Thursday, July 28, 2016

Out of College

Columbus, OH
Total population: 787,000 Race breakdown: W: 61% B: 27% L: 5% A: 4%

Powell, OH
Total population: 11,500 W: 88% B: 1% L: 1% A: 7%

Powell United Methodist Church is located in Powell, Ohio, a suburb even slightly further removed from Columbus's center. Powell had, at one time not so previous to my calling it home, been a farming town, rich with fields and barns and the like. By the time I worked there, it was quite the residential hub. Columbus executives were like fish in a barrel. It was [mostly] manicured, mall-and-retail-happy, and always providing the construction sounds of large, expansive homes going up.

The youth group that I served there was composed mostly of students in the Olentangy School System (although some Dublin or Worthington Cities), and the schools were populating rapidly with children of these [mostly] affluent Powell families. Since I was raised in a frugal home with nearly no name-brand things, I remember feeling initially very intimidated by teenage girls in my youth group who maintained acrylic nail manicures. Of course, everyone was lovely. Truly, lovely. If there is one thing I've learned, it's that people are people. I fell fiercely in love with my people (kids) at church, as it ought to be. Every single little white one of them.

I am setting the stage for a conversation I once had with some of my older youth. We had organized a first-summer-out-of-college gathering and I beamed as they each shared their coming-of-age experiences that first year in the adult world. Their adjustments had been without too much incident. However, one of the girls, Ashley, shared a thing that troubled her. She said that she felt it was a disservice to have been surrounded by nothing different from her in high school. She said her days at Olentangy High School did not put her in touch directly with any black kids (a few were there, just not in her classes). And, as a student at Miami University (private university in Oxford, OH), where  - again - all of her particular classmates and doorm-mates shared white skin, she felt failed again. She confessed that she didn't know if she had had a conversation or interaction of any length with a black person in her life. And that, at the very least, the thought of having one left her feeling uncomfortable and intimidated. She was not being disrespectful or meaning anything disparagingly towards black individuals (like, for instance, that there was a reason to feel intimidated)... She was being honest. And, if anything, I think she felt despairingly towards herself, as a result.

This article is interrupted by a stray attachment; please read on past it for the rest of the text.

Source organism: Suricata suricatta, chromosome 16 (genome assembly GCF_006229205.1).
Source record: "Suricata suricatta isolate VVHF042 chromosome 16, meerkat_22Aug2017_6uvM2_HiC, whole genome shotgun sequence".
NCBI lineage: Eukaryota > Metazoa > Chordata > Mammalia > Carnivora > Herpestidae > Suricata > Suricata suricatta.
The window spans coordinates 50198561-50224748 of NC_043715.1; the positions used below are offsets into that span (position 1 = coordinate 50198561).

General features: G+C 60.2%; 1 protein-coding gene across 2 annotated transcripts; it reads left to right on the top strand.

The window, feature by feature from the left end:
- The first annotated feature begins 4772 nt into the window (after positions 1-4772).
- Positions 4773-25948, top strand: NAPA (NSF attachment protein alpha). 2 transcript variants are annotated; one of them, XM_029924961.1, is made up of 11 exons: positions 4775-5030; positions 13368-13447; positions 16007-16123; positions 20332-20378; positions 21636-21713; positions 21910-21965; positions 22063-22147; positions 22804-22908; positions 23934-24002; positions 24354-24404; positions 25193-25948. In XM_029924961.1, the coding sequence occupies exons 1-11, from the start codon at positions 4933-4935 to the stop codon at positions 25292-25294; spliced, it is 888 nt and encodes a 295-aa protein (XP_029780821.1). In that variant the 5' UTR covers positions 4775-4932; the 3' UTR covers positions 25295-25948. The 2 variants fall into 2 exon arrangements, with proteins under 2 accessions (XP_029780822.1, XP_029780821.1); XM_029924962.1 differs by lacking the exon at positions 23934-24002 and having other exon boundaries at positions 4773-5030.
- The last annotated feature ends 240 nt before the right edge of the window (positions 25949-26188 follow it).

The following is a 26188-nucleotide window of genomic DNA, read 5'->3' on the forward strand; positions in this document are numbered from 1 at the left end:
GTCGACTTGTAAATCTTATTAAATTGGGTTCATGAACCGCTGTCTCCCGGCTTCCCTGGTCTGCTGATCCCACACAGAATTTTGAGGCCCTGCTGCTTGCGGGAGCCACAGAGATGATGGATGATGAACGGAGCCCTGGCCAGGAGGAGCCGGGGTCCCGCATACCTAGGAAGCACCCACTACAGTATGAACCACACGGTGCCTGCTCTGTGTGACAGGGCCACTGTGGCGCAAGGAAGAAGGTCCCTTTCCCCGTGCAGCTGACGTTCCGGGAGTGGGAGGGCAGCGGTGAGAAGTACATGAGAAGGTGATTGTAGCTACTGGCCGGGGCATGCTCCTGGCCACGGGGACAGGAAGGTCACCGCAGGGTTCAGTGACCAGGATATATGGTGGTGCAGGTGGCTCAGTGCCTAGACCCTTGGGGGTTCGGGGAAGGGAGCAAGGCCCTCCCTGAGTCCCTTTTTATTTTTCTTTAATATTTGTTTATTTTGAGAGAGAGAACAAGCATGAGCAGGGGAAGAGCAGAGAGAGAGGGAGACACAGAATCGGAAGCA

I tell this story, because - although I had lived and worked with these students for two full years at that time - I hadn't connected the dots that PEOPLE ACTUALLY FEEL THIS WAY. Of course they would, though, when you look more closely at it, which Ashley made me do. And, to perpetuate things (and which Ashley was alluding to), when you get to a certain age and have not claimed mastery over something, there comes a point when it is natural to then avoid-that-thing. Like, "by now I should know this, but I don't. So I'll just put myself in situations where I won't have to actively not-know it." I actually do this with people who've introduced themselves to me more than two times, with whom I find myself often in public places, and whose name I either cannot seem to remember or cannot seem to pronounce. I stop attempting to get that information (THEIR CORRECT NAME), and just say, "Hi" in a noncommittal not-real-direct-eye-contact sort of way.  So, could Ashley - now a young adult - be in a position of resignation, embarrassed about but accepting of the fact that she is and will always be not-comfortable around black people, not ever doing the real-eye-contact thing? If this is a real dilemma, which I know it is because Ashley is real (and pretty awesome), how many young white people have this in common?

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